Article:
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Economy

Duterte brings unpredictability to the Philippines' highest office

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Incoming President Rodrigo Duterte, left, talks with his predecessor, Benigno Aquino, at the Malacanang Palace in Manila on June 30.   © Reuters

MANILA Philippine voters made an unconventional choice when they elected Rodrigo Duterte president. Since taking office, however, the former mayor, known for his incendiary rhetoric and controversial views on crime, has proven surprisingly diplomatic.

In his inaugural speech in Manila on June 30, Duterte stressed the need for rebuilding trust and called on the nation to work toward the "common good."

"Erosion of faith and trust in government -- that is the real problem that confronts us. ... Love of country, subordination of personal interests to the common good, concern and care for the helpless and the impoverished -- these are among the lost and faded values that we seek to recover and revitalize as we commence our journey towards a better Philippines."

He continued: "The ride will be rough. But come and join me just the same. Together, shoulder to shoulder, let us take the first wobbly steps in this quest."

A PRESIDENT APART Duterte is clearly cast in a different mold than his predecessor. Prior to taking office, he told reporters that even as president, he plans to live in Davao, taking the two-hour, 980km flight between his hometown and Manila as often as necessary.

"I might go home every day," he said. "The last flight is at about 9 p.m., so I'll be in Davao by 12 midnight. My house and my home is my comfort zone."

Sure enough, during his first weekend in office, he flew back to Davao.

By staying in Davao, Duterte is hoping to shift the nation's focus away from the capital. He is also keen to keep his distance from national politics and the backroom dealing that often goes hand-in-hand with the bureaucracy.

Before assuming office, Duterte had visited the capital only once, when he met his Cabinet at the same venue where former President Benigno Aquino hosted the leaders of the Asia-Pacific Economic Cooperation forum in November 2015.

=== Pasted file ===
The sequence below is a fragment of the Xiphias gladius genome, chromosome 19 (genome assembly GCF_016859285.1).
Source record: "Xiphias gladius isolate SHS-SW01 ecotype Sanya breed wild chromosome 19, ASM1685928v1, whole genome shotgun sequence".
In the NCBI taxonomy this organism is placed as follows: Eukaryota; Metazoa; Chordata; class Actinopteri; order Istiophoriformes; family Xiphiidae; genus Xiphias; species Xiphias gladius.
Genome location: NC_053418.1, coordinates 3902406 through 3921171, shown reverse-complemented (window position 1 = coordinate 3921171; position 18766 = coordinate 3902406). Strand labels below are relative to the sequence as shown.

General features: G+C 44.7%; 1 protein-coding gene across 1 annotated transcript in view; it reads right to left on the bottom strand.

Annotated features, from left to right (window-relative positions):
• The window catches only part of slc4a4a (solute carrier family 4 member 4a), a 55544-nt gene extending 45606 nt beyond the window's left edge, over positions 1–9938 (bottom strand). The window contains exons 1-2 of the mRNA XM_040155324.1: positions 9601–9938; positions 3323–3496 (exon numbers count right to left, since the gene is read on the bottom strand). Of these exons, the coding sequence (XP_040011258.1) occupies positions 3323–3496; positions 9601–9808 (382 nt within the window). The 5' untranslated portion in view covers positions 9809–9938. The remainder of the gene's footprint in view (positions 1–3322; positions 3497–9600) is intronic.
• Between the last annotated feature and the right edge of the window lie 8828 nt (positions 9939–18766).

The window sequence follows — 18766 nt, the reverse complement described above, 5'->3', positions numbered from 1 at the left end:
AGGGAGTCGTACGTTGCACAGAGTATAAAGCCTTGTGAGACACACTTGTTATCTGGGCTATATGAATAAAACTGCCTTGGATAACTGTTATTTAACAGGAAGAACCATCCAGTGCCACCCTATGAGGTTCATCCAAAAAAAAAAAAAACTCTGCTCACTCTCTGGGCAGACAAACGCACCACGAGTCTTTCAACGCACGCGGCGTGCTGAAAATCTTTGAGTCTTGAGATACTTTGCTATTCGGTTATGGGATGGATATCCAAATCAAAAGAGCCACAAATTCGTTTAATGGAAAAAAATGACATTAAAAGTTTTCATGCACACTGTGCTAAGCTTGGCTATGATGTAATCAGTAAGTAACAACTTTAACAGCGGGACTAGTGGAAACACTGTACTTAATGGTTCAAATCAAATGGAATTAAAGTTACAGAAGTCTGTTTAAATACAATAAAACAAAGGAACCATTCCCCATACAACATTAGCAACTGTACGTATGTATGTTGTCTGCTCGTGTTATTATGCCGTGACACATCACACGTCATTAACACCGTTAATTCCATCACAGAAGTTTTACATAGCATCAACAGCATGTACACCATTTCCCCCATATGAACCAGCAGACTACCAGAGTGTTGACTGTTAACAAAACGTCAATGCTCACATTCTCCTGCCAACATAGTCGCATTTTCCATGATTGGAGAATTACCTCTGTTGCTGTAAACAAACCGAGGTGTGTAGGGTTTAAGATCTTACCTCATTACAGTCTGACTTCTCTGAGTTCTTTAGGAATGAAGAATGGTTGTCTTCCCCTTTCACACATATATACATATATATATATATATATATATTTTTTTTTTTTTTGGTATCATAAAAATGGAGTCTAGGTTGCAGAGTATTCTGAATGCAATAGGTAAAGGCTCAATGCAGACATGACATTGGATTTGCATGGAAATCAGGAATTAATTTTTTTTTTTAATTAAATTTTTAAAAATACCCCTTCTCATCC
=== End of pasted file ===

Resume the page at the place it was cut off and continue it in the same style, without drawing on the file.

Duterte also has an unorthodox work style. During the presidential campaign, he wore T-shirts and jeans, donning the traditional barong tagalog only once, for an open debate in Cebu.

He is also known as a night owl, waking up at noon and working through the night before returning to his two-story home at around dawn.

In his first event as president, he attended a morning ceremony installing the new police chief, a marked departure from his nocturnal lifestyle.

The first president from Mindanao, Duterte was born in Leyte in March 1945 and served as a public prosecutor in Davao. In 1988, he was elected mayor of Davao for the first time, serving more than 20 years in the post. He left office only twice, to comply with term limits.

PERSONALITY POLITICS Personalities more than policies drive Philippine politics. Duterte gained 38% of the vote in the five-way race, as his strong character and track record in Davao -- he has cracked down on crime and boosted the city's prosperity significantly-- garnered him support across all income levels.

The new president won on a campaign focusing on law and order. (Photo by Keiichiro Asahara)

The Philippine economy grew 6% under the Aquino administration, one of the highest rates in Southeast Asia. But voters left behind by this rapid growth supported Duterte and his "pro-poor policies." He has called for correcting the overconcentration of wealth in Manila and for greater investment in rural provinces. So far, he has offered few details on how to achieve these aims, though he does have a strong track record in this area. On his watch, Davao has become a popular vacation destination -- tourists topped 1.7 million last year -- and a center for business process outsourcing companies.

Duterte's campaign strategy of focusing on crime and federalism and sidestepping economic policies clearly succeeded, however, given the overwhelming mandate he received from voters.

He has stood firm amid criticism at home and abroad about some of his more controversial views. Asked what he intended to do about killings of journalists, Duterte said in a press conference in late May, "Just because you are a journalist, you are not exempted from assassination if you are a son of a bitch."